she reaches out beyond the way that now has a whole in it, poking her hands, arms, head and body through and cries out that she has forgiven the one who has inflicted pain on her and all parents.

angelina and many other parents formed an organization to advocate for the release of all children abducted by the rebels. she is not quiet about her desire to reconcile with the man who has led this rebel army. as a matter of fact, she has been so loud with her desire to reconcile, so loud with her forgiveness that the leader of the rebels has been frustrated with her–he promised that if she were to just be quiet he would release her daughter.

she says, “no” i want all of my children.

this is what it looks like to bear your personal cross. this is what it looks like to not YOLO one’s way through one’s life but to know that in baptism you have died and been raised with christ, are a new creation who is charged with the ministry of reconciliation–which really means to love your neighbors. all of them.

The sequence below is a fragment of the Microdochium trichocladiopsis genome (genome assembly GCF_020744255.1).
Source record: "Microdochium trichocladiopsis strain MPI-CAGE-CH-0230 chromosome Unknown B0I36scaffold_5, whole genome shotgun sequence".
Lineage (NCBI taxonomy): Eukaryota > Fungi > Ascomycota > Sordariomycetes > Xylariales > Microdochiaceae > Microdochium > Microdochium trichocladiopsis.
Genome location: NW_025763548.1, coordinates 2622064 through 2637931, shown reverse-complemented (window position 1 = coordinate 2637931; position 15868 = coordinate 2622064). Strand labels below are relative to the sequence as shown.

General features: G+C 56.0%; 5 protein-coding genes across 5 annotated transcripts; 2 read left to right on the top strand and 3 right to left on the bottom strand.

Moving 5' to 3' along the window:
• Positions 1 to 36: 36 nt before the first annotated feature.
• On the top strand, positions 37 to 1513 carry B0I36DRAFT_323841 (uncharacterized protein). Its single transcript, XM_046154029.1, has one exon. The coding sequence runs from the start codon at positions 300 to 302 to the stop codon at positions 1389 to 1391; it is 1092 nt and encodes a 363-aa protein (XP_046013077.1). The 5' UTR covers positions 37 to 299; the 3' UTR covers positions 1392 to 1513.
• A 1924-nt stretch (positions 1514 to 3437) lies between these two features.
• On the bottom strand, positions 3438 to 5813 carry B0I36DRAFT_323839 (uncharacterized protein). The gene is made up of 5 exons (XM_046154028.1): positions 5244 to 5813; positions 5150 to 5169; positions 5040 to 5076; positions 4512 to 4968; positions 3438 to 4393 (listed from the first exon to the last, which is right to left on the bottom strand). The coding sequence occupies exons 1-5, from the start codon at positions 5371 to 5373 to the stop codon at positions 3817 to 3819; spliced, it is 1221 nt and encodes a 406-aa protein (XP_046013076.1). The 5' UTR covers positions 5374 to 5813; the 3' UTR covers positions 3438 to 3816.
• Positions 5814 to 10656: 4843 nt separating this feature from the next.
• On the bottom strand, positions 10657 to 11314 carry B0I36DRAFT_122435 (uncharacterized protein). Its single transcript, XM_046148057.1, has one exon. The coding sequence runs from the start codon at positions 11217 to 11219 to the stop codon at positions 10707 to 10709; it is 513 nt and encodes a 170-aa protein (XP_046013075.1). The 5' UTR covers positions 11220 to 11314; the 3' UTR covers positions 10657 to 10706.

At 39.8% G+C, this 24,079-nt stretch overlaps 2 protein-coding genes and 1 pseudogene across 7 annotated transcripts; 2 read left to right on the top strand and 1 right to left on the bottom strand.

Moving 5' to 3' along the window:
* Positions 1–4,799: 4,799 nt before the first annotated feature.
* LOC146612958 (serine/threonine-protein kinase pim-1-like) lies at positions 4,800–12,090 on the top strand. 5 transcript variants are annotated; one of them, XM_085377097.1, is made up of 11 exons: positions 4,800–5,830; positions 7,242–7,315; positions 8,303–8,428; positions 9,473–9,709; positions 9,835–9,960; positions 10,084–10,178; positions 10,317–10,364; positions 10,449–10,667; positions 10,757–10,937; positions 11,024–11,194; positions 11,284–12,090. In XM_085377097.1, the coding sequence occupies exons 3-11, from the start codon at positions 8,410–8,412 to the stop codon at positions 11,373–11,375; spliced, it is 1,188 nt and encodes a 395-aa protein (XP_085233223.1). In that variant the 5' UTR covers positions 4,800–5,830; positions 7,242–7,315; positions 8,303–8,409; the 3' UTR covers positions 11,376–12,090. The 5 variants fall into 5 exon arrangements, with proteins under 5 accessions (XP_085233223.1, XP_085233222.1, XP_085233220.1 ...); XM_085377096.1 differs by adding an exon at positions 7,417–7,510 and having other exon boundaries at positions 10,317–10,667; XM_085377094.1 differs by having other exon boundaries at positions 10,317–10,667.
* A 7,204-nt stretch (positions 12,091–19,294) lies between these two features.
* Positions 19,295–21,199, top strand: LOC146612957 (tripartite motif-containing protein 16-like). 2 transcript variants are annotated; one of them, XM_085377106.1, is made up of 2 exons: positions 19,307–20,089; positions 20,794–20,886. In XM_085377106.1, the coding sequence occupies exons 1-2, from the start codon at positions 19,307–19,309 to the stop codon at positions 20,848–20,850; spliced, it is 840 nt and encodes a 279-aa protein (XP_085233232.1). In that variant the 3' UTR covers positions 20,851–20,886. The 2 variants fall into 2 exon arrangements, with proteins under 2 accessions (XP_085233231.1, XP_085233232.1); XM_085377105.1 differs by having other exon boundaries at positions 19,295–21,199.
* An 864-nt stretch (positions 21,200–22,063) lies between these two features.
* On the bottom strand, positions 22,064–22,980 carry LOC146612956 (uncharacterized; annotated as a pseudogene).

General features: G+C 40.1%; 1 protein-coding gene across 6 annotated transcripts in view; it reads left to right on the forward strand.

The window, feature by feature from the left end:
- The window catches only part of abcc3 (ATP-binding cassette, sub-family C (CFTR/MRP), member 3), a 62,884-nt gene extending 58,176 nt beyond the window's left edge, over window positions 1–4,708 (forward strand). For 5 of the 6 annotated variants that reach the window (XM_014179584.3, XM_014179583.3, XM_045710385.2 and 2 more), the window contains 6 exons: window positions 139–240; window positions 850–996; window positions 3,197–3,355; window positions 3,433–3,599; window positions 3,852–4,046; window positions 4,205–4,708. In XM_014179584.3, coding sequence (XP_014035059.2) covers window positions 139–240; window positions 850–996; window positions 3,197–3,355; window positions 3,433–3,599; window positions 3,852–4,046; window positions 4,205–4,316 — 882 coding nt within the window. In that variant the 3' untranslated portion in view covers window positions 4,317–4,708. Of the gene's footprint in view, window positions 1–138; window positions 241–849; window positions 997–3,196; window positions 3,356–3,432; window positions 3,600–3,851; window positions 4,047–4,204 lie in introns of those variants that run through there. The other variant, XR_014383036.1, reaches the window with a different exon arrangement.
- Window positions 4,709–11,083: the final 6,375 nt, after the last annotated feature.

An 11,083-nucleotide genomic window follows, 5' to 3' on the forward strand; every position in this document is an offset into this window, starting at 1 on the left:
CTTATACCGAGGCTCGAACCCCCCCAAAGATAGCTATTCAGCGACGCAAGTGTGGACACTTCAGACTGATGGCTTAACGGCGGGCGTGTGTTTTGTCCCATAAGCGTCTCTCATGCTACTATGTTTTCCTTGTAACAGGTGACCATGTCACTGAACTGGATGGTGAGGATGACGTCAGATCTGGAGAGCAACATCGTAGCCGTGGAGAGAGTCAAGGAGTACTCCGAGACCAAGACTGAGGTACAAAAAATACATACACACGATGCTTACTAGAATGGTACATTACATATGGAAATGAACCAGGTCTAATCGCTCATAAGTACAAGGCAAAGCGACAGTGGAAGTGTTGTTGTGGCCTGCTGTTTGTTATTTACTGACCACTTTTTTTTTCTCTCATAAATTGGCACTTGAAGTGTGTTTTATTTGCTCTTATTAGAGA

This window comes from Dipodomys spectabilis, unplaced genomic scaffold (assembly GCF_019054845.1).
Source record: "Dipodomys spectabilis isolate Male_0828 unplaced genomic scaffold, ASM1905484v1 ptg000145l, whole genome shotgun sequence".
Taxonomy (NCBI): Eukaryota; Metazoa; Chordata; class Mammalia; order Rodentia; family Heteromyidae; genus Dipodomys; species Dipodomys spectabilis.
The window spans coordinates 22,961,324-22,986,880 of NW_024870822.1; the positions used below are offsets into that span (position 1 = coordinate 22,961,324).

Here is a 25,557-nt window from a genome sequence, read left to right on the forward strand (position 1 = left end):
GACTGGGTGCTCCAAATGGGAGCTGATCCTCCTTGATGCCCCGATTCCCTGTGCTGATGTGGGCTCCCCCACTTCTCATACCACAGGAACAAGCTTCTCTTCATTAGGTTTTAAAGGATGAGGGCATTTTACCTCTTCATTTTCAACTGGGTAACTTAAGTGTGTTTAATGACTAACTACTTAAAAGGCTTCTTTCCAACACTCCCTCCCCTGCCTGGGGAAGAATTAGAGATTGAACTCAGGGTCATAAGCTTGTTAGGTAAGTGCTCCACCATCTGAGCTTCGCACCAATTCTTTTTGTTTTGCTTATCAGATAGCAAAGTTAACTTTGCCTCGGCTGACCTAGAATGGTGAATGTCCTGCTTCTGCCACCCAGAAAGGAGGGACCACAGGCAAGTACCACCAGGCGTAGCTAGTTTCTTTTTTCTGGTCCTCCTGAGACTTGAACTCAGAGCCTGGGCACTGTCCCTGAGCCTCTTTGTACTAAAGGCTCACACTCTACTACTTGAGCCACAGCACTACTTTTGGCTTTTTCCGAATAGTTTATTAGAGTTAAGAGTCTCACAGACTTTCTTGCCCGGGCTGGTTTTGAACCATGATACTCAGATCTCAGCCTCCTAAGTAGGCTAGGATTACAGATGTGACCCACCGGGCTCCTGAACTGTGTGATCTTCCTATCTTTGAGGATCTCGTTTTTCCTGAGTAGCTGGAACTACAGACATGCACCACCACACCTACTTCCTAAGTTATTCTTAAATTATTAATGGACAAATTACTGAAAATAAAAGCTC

a dear friend and professor of peace studies says, “to acknowledge something means we are called to act.” there is a lot going on in our great big world, in our neighborhoods, our homes and in our own hearts that we acknowledge is not quite right. will you choose to shrug it off and say, “eh. you only live once…not my problem” or will you lean forward into the deep rushing baptismal waters, perhaps for the first time ever or perhaps in remembrance of your baptism years ago and let the rushing current remind you of the promises god has made to us as god’s children–shown to us through christ jesus who came and proclaimed peace to us, who became flesh and made us a new humanity reconciled together all as children of god.

lean forward.

amen.